Six years, four months, five children, one boy.
It almost sounds like an official scorer or broadcaster reciting a pitching line, but those figures simply illustrate the particulars for Kansas City Royals right-hander Ian Kennedy, his wife, Allison, and their growing young family.
“There’s a lot going on there,” Royals manager Ned Yost said.
The Kennedys welcomed their fifth child and first son, Isaac Patrick, on Friday, and the boy’s father wasted no time in imparting a lesson on commitment.
Ian Kennedy is scheduled to start for the Royals in Sunday’s series finale against the host Chicago White Sox. He traveled from Kansas City to Chicago on Saturday, Yost said.
Kennedy (4-12, 5.39 ERA) returned to the rotation on Tuesday after missing his previous start with fatigue in his throwing shoulder. He entered the sixth inning with a shutout before the Toronto Blue Jays’ Darwin Barney smacked a two-run home run on an 0-2 changeup with none out.
Although Kennedy took the loss for the Royals, Yost still expressed optimism in his five-plus innings of three-hit, two-run, two-strikeout ball. It was Kennedy’s first start without a walk all season.
“He threw very well,” Yost said. “You know, he had rotator cuff fatigue and it dropped his arm slot. We skipped him one start, it was 11 days, and it got everything back on track. And now he’s been on top of his arm slot, and everything’s been good.”
Kennedy, who is 2-2 with a 4.63 ERA in eight career starts against the White Sox, will look to keep the Royals afloat in a muddled American League wild-card race. Kansas City (76-78) rebounded from Friday’s frustrating loss in the series opener with an 8-2 victory against Chicago (62-92) on Saturday.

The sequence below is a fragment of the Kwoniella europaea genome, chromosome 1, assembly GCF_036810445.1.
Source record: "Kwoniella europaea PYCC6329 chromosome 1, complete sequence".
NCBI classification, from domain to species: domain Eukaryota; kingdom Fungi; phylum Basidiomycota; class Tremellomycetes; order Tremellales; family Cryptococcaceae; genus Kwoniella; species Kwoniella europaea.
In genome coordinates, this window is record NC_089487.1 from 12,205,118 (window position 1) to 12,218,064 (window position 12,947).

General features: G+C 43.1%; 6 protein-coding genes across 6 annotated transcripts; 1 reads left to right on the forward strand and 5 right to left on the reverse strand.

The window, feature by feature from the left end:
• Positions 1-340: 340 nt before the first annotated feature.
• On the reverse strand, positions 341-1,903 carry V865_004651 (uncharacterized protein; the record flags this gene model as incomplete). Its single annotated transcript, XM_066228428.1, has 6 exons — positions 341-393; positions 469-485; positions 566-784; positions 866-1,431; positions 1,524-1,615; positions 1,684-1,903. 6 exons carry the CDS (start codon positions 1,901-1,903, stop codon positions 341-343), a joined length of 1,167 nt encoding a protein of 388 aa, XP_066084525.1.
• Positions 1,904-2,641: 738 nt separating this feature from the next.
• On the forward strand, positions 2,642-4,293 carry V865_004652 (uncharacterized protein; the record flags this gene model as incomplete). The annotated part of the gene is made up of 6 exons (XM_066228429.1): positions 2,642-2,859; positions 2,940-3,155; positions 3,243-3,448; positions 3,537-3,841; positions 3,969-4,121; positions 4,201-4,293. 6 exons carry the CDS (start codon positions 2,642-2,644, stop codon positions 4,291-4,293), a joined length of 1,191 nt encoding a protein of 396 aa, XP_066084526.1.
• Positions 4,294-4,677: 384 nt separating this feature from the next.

The Royals stand 4 1/2 games back of American League Central rival Minnesota for the second wild-card spot with eight games to play, but also are battling Los Angeles and Texas, among other teams in a jumbled race.
White Sox right-hander Lucas Giolito (2-3, 2.58 ERA) will make his second career start against the Royals. Giolito took a no-decision in a Sept. 13 start at Kansas City, spacing one run, four hits, three walks and three strikeouts in 6 1/3 innings.
The Royals are no strangers to in-season births in players’ families. In August 2016, left-handed reliever Mike Minor was in Sacramento on a minor league rehab assignment with Triple-A Omaha when his wife prepared to give birth to the couple’s second child.
Minor remembers a whirlwind stretch surrounding the joyous news in his native Tennessee.
“My wife went into labor and then they contacted us, contacted the team, they did everything to get me the first flight home, and I went right to the hospital. … I only took maybe a day or two, and then I was back.”
Fellow reliever Brandon Maurer was born during baseball season — in July 1990 — but said, “I’ve had a pretty standard ride, I guess,” when it comes to experiencing in-season family milestones. Or in his case, a lack thereof.
Several teammates texted Kennedy Friday to offer well wishes.
“A lot of guys reached out and just made sure everything went OK,” Maurer said.